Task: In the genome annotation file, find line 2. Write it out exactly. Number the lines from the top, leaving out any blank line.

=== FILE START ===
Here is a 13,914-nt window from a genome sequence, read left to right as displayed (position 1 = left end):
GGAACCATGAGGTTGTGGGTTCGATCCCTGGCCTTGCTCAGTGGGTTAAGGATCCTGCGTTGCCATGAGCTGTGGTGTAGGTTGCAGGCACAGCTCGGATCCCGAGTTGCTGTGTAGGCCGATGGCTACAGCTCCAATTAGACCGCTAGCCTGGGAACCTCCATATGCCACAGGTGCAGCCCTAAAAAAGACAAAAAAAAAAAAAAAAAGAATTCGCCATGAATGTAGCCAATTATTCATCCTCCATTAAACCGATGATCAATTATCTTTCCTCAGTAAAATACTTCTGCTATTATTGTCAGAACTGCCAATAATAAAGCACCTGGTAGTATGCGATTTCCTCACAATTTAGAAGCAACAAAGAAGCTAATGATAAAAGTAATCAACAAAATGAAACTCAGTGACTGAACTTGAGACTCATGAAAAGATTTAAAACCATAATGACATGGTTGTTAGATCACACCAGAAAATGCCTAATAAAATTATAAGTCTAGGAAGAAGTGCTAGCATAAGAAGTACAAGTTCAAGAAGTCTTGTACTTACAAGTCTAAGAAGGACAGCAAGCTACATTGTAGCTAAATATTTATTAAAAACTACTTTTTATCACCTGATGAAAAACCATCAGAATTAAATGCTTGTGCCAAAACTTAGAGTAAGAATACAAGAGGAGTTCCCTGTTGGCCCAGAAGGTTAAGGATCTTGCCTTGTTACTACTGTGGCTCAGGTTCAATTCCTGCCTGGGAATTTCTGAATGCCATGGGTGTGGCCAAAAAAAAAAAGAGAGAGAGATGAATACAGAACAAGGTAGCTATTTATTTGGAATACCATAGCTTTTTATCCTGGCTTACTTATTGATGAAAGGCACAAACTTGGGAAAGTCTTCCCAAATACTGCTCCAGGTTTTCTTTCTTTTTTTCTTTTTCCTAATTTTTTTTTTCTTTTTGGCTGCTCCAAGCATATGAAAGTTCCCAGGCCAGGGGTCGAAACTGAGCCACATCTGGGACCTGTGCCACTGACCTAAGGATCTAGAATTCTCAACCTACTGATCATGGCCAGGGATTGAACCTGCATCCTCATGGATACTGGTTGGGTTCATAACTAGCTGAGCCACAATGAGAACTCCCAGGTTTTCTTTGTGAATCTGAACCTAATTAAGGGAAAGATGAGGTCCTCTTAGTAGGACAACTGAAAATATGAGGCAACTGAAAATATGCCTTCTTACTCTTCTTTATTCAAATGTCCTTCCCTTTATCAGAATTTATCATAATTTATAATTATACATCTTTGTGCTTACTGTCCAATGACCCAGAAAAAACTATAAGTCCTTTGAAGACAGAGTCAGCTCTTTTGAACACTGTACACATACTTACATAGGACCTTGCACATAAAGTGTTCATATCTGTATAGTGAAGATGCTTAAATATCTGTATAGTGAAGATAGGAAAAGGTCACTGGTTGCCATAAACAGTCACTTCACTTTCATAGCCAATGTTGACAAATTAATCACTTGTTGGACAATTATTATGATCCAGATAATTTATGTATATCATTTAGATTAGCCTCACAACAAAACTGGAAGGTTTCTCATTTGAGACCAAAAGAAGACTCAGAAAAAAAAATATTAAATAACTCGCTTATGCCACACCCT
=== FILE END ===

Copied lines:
GGAACCATGAGGTTGTGGGTTCGATCCCTGGCCTTGCTCAGTGGGTTAAGGATCCTGCGTTGCCATGAGCTGTGGTGTAGGTTGCAGGCACAGCTCGGATCCCGAGTTGCTGTGTAGGCCGATGGCTACAGCTCCAATTAGACCGCTAGCCTGGGAACCTCCATATGCCACAGGTGCAGCCCTAAAAAAGACAAAAAAAAAAAAAAAAAGAATTCGCCATGAATGTAGCCAATTATTCATCCTCCATTAAACCGATGATCAATTATCTTTCCTCAGTAAAATACTTCTGCTATTATTGTCAGAACTGCCAATAATAAAGCACCTGGTAGTATGCGATTTCCTCACAATTTAGAAGCAACAAAGAAGCTAATGATAAAAGTAATCAACAAAATGAAACTCAGTGACTGAACTTGAGACTCATGAAAAGATTTAAAACCATAATGACATGGTTGTTAGATCACACCAGAAAATGCCTAATAAAATTATAAGTCTAGGAAGAAGTGCTAGCATAAGAAGTACAAGTTCAAGAAGTCTTGTACTTACAAGTCTAAGAAGGACAGCAAGCTACATTGTAGCTAAATATTTATTAAAAACTACTTTTTATCACCTGATGAAAAACCATCAGAATTAAATGCTTGTGCCAAAACTTAGAGTAAGAATACAAGAGGAGTTCCCTGTTGGCCCAGAAGGTTAAGGATCTTGCCTTGTTACTACTGTGGCTCAGGTTCAATTCCTGCCTGGGAATTTCTGAATGCCATGGGTGTGGCCAAAAAAAAAAAGAGAGAGAGATGAATACAGAACAAGGTAGCTATTTATTTGGAATACCATAGCTTTTTATCCTGGCTTACTTATTGATGAAAGGCACAAACTTGGGAAAGTCTTCCCAAATACTGCTCCAGGTTTTCTTTCTTTTTTTCTTTTTCCTAATTTTTTTTTTCTTTTTGGCTGCTCCAAGCATATGAAAGTTCCCAGGCCAGGGGTCGAAACTGAGCCACATCTGGGACCTGTGCCACTGACCTAAGGATCTAGAATTCTCAACCTACTGATCATGGCCAGGGATTGAACCTGCATCCTCATGGATACTGGTTGGGTTCATAACTAGCTGAGCCACAATGAGAACTCCCAGGTTTTCTTTGTGAATCTGAACCTAATTAAGGGAAAGATGAGGTCCTCTTAGTAGGACAACTGAAAATATGAGGCAACTGAAAATATGCCTTCTTACTCTTCTTTATTCAAATGTCCTTCCCTTTATCAGAATTTATCATAATTTATAATTATACATCTTTGTGCTTACTGTCCAATGACCCAGAAAAAACTATAAGTCCTTTGAAGACAGAGTCAGCTCTTTTGAACACTGTACACATACTTACATAGGACCTTGCACATAAAGTGTTCATATCTGTATAGTGAAGATGCTTAAATATCTGTATAGTGAAGATAGGAAAAGGTCACTGGTTGCCATAAACAGTCACTTCACTTTCATAGCCAATGTTGACAAATTAATCACTTGTTGGACAATTATTATGATCCAGATAATTTATGTATATCATTTAGATTAGCCTCACAACAAAACTGGAAGGTTTCTCATTTGAGACCAAAAGAAGACTCAGAAAAAAAAATATTAAATAACTCGCTTATGCCACACCCT